According to our calculations, the first eggs in nest three will be hatching in the next two or three days. We will then switch the webcam view to show the new arrivals.

You can see the webcam here.

Seclusion aviary nests showing eleven eggs

Eleven Eggs and Counting…

The breeding choughs at Paradise Park have now increased their total egg count to eleven.

Seclusion aviary nests showing eleven eggs

Seclusion aviary nests showing eleven eggs

Three of the nests are progressing well, with counts of four, three, and four eggs respectively. The female in nest two laid the third egg this morning, and hopefully will add one or two more. We think that the females in nests one and three have now finished, as there have been no new eggs for several days.

The birds in nests four and five are still “faffing about”. This is a technical term used by chough breeders. It means that the birds are still adding (and subtracting) to the nests. Generally, the male will bring material into the nest and a few minutes later the female will take it out again!

However, the choughs in nests four and five were later last year – and they also built “looser” nests, so we are still expecting more eggs to come.

You can see the webcam here.

Seasons Greetings from Operation Chough

Merry Christmas!

Merry Christmas from Operation Chough!

Seasons Greetings from Operation Chough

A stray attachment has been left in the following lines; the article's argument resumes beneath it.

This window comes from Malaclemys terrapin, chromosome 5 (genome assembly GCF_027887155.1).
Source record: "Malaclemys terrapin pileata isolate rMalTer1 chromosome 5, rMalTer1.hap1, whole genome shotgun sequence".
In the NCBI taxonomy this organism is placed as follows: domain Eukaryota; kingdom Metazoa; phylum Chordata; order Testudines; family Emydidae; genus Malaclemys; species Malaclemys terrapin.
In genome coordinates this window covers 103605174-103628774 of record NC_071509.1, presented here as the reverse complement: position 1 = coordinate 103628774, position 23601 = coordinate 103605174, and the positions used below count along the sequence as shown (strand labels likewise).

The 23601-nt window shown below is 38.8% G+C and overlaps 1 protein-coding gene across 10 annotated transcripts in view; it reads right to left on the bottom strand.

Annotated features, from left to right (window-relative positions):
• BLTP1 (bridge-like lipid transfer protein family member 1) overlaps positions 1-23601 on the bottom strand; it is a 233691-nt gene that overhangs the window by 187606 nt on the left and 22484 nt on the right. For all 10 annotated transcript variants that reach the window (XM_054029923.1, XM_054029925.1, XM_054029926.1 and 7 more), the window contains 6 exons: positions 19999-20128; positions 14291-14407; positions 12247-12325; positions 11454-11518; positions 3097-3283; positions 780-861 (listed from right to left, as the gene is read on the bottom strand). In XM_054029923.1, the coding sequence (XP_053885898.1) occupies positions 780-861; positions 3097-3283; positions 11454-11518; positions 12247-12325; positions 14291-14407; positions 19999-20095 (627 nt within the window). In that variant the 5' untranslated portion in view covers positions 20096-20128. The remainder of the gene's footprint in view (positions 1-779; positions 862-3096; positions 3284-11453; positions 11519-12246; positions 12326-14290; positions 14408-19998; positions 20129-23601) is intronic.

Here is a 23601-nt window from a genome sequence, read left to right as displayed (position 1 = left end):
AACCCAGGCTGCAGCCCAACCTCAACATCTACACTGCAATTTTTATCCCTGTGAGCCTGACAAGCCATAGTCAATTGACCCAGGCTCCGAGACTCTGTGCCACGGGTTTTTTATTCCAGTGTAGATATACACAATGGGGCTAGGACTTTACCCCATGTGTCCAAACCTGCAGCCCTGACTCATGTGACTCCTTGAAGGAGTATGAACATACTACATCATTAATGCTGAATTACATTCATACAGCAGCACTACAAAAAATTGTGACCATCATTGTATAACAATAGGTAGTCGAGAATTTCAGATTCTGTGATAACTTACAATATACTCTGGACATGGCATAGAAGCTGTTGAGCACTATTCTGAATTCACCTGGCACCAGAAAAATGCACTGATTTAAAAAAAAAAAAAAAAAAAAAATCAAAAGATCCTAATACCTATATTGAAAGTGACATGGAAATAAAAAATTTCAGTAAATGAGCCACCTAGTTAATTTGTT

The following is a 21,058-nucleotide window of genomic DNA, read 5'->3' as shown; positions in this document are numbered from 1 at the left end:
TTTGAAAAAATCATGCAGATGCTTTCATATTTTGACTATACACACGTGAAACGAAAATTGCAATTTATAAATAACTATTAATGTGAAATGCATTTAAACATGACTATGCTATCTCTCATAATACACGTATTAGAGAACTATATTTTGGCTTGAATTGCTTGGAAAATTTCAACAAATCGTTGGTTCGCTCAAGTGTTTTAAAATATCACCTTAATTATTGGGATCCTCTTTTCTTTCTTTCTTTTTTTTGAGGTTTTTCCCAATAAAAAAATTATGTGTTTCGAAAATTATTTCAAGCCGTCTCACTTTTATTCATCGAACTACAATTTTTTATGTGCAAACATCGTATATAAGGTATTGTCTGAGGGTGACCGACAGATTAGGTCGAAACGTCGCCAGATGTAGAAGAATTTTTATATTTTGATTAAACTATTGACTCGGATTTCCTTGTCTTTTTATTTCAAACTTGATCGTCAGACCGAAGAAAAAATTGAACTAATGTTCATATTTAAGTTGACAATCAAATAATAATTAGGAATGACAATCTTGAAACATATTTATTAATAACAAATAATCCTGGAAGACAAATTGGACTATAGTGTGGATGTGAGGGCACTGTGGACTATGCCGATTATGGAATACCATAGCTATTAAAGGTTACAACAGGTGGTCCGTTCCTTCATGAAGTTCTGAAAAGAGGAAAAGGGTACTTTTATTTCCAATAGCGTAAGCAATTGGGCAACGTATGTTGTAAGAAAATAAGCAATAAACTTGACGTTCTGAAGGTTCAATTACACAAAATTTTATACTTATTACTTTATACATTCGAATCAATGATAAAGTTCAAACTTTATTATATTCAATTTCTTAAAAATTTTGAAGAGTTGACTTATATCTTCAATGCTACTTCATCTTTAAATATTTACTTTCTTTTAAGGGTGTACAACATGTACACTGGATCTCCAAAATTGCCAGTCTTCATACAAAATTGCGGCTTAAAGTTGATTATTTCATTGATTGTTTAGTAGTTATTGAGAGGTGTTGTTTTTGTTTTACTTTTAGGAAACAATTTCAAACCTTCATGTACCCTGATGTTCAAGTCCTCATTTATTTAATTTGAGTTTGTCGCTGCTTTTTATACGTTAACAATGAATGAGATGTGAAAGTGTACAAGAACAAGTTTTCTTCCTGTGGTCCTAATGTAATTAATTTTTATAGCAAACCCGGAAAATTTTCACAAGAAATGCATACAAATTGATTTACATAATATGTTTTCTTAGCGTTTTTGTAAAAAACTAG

Seasons Greetings from Operation Chough

We wish for another great year for choughs, more choughs breeding and flying free, and more friends and partners working together to achieve many future generations of our favourite red-billed birds.

(Please note : No choughs or Photoshops were harmed in the making of this image.)

With Best Wishes,

Ray & Alison Hales

Ray Hales and hand-reared chough Ruby (A Hales)

Finished at Last!

Welcome to the new Operation Chough website – a site for all dedicated Pyrrhomaniacs.

Ray Hales and hand-reared chough Ruby (A Hales)

Ray Hales “Pyrrhomaniac” and hand-reared chough Ruby (A Hales)

Pyrrhomaniac

Noun: A person who loves all things related to, or appertaining to, the Red-Billed Chough (Pyrrhocorax pyrrhocorax).

Defn: “These people are known to spend hours standing out in all weathers on the coast, waiting for the slightest glimpse of their favourite bird. In the breeding season they will sit on the cliffs and get sunstroke while watching over nest sites, or will spend hours collecting ants for the birds they are breeding.

They are also known to show a keen interest in bugs, and places where bugs live. They are not averse to flipping over cow-pats in search of bugs. They have even been found collecting cow-pats in buckets to examine the bug treasure within. They are not to be pitied – they are merely enthralled by this fabulous creature”

I welcome all my fellow Pyrrhomaniacs.